The rise of the postwar environmental movement is rooted in the development of ecological consciousness within intellectual circles as well as the general public. Though many commentators cite the 1960s as the focal point of the new environmentalism, the ecological ethic had actually evolved by the 1930s in the writings and speeches of both scientists and public commentators. Agricultural conservationists led the way in broadcasting the message of ecology. Friends of the Land, an agriculturally-oriented conservation organization formed in 1940 and (...) active through the 1950s, is an interesting example of how the agricultural community was an integral component in the rise of environmentalism. While Friends of the Land flourished only for a brief period, its goals and the ideas that the group represented illustrate how the ecological ethic was burgeoning by the early-1950s. Furthermore, the history of Friends of the Land is an important chapter in the ongoing quest for ecological agriculture and societal permanence. (shrink)
In the history of Western thought, Christian theology was once considered to be 'the Queen of Sciences'. Today it has been marginalised by a prevailing scepticism. Randal Rauser confronts the problem of developing a public voice for the theologian as engaged in true theological science while not compromising the commitment to the Christian community of faith. This book posits a viable account of theological rationality, justification, and knowledge that avoids the twin pitfalls of modern rationalism and postmodern irrationalism. Theology (...) is freshly understood as a rigorous and rational truth-seeking discipline that seeks theoretical understanding of divine reality. Throughout the modern era the predominant epistemological position has been classical foundationalism, a position now widely rejected by philosophers and theologians alike. Philosophers recognize that it fails to achieve a plausible account of rationality, justification or knowledge, while theologians recognize the extent to which classical foundationalist strictures have distorted Christian doctrine. In its place many philosophers and theologians alike have adopted a nonfoundationalist epistemology, which is in turn often associated with a problematic alethic and metaphysical antirealism. Engaging with the ideas of key thinkers from Descartes, Locke, and Kant, to Bruce Marshall and Alvin Plantinga, Rauser provides an accessible and provocative survey of the theological terrain of the modern - and postmodern - era, arguing in favour of a return to a moderate foundationalism. (shrink)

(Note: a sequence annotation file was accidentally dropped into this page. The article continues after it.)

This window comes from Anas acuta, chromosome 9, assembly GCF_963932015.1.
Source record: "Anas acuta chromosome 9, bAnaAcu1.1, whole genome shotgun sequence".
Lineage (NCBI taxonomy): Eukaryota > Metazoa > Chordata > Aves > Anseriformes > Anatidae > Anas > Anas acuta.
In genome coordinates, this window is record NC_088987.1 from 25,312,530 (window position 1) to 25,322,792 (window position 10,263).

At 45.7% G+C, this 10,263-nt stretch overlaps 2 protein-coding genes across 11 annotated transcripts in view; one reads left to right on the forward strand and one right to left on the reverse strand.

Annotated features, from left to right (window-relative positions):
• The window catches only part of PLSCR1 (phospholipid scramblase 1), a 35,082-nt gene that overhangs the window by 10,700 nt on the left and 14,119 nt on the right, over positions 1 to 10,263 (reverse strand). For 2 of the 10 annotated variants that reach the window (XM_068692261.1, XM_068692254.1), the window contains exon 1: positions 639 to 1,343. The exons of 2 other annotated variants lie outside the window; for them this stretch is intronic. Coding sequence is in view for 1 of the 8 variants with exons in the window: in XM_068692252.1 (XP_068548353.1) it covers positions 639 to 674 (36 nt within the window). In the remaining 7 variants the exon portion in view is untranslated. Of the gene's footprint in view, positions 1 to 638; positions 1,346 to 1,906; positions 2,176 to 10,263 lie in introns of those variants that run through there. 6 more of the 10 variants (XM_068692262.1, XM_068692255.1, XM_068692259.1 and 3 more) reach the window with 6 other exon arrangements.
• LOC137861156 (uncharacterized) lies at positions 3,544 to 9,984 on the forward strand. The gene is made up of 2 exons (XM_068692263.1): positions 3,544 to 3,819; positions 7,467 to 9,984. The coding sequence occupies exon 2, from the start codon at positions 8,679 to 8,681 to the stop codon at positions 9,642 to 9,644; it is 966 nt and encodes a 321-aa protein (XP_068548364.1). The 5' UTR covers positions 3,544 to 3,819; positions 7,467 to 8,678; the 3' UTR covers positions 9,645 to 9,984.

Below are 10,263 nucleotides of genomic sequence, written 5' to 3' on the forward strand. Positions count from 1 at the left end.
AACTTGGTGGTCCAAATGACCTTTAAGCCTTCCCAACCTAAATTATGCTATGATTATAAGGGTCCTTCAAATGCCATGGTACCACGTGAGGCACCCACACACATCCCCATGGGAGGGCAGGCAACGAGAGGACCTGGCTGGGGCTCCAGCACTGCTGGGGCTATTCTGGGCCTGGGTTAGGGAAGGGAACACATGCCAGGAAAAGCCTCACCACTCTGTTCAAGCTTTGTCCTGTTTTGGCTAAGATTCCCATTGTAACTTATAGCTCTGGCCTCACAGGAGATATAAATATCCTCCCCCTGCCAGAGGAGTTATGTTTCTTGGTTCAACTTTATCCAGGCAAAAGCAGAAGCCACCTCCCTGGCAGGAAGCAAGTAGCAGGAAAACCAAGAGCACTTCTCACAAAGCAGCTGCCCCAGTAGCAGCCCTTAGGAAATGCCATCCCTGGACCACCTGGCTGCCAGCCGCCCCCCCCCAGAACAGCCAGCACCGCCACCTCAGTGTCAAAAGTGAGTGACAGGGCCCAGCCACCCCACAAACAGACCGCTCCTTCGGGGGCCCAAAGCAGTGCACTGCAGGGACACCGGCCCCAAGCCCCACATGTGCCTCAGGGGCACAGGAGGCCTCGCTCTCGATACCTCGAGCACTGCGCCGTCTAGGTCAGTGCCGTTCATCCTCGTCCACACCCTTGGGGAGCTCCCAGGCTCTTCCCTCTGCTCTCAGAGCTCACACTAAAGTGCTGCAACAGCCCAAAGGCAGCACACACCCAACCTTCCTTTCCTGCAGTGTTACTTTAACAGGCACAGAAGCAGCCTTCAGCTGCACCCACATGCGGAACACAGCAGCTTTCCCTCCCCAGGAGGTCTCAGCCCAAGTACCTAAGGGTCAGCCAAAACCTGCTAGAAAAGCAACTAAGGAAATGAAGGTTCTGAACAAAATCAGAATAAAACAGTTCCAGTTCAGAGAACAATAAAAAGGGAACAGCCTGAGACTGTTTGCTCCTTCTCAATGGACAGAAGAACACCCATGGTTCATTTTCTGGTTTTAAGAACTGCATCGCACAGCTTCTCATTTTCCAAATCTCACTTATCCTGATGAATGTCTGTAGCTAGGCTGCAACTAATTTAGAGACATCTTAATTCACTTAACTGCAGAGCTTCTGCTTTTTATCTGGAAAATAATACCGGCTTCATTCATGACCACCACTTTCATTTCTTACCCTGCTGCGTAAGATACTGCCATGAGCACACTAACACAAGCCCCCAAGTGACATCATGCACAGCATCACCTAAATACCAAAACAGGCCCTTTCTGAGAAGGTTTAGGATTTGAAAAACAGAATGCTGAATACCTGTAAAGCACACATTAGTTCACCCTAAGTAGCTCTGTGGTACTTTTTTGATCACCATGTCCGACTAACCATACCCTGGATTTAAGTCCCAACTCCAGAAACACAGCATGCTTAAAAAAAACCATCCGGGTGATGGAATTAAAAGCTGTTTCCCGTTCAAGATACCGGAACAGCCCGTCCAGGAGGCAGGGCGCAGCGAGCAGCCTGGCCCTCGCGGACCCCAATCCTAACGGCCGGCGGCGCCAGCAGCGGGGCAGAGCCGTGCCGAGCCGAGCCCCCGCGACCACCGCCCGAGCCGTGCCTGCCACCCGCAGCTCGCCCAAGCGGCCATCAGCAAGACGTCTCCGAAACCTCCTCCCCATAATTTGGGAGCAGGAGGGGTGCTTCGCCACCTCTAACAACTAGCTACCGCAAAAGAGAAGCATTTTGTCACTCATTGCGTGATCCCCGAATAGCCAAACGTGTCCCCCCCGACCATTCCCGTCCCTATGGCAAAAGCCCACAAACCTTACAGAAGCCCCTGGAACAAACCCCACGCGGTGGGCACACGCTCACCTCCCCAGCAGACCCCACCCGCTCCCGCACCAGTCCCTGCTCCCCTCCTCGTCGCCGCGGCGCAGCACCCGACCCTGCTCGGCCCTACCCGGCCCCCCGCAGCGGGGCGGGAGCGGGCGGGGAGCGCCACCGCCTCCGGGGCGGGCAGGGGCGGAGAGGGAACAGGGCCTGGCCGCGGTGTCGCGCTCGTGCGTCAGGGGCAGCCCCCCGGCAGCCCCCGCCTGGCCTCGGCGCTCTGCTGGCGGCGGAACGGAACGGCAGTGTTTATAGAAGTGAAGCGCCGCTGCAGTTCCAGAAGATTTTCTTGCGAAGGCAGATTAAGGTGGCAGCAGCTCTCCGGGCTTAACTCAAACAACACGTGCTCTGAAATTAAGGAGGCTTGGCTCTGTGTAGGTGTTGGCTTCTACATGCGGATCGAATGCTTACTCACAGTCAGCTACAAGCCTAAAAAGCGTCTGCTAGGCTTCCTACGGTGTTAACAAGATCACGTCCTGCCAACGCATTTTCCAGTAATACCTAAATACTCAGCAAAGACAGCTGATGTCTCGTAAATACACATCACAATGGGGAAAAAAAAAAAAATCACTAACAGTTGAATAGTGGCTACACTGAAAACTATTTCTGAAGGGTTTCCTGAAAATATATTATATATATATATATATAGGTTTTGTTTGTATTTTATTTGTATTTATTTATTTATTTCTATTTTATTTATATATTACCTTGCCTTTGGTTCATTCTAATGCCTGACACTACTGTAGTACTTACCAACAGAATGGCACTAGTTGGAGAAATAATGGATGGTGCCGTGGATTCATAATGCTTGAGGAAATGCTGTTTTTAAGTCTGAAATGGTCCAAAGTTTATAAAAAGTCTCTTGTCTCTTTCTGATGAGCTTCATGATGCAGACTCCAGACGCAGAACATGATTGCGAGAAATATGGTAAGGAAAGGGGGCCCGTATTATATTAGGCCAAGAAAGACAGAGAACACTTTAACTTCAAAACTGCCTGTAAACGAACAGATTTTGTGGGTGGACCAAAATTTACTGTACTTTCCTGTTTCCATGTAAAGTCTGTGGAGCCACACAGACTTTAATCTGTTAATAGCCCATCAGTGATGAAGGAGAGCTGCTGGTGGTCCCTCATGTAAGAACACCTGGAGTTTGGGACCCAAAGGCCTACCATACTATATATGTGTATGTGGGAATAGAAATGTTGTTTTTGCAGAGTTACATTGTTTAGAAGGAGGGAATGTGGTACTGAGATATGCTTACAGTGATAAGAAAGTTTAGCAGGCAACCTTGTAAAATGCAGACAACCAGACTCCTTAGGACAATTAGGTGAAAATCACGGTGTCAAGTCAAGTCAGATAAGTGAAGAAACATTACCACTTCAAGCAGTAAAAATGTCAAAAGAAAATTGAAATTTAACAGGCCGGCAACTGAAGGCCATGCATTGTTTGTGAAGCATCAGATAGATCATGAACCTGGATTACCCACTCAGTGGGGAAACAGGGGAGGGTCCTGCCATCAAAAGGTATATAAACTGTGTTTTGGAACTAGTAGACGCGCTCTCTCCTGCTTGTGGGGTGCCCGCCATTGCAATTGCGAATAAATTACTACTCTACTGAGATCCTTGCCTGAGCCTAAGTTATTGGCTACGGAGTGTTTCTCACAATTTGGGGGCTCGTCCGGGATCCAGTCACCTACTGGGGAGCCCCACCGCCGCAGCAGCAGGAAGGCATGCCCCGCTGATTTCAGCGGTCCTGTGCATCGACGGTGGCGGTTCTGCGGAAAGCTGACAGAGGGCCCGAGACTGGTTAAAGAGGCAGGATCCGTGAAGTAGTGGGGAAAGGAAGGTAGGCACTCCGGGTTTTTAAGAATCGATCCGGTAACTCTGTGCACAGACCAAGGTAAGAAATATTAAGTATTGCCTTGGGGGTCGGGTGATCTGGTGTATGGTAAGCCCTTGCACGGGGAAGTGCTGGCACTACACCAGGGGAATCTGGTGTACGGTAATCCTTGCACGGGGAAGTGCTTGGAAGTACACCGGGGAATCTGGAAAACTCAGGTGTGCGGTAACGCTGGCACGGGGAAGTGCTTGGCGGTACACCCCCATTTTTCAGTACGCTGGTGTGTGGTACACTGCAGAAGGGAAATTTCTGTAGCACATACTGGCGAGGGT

It is widely believed that such old-fashioned questions have been rendered absurd by the materialism of modern empirical science, but some seemingly 'magical' properties of quantum mechanics have brought them back into serious discussion in some circles. I will examine the possibility of making miracles using well-established principles of quantum mechanics--in particular, the possibility that quantum theory allows for the most desirable 'miracle' of all: immortality.
Randall Collins: Violence: A Micro-Sociological Theory Content Type Journal Article Category Book Review Pages 1-3 DOI 10.1007/s10746-011-9203-z Authors James Aho, Department of Sociology, Social Work, and Criminal Justice, Idaho State University, Pocatello, ID 83209, USA Journal Human Studies Online ISSN 1572-851X Print ISSN 0163-8548.
In their paper “A note on Misunderstandings of Piron's Axioms for Quantum Mechanics,” Foulis and Randall undertake a reply to our critique of Piron's “question-proposition system” (qp-s) which appeared in previous issues of this journal. In the present paper, we want briefly to refute the points of criticism raised by Foulis and Randall (FR). We argue that the “misunderstandings” are not ours, and we prove it.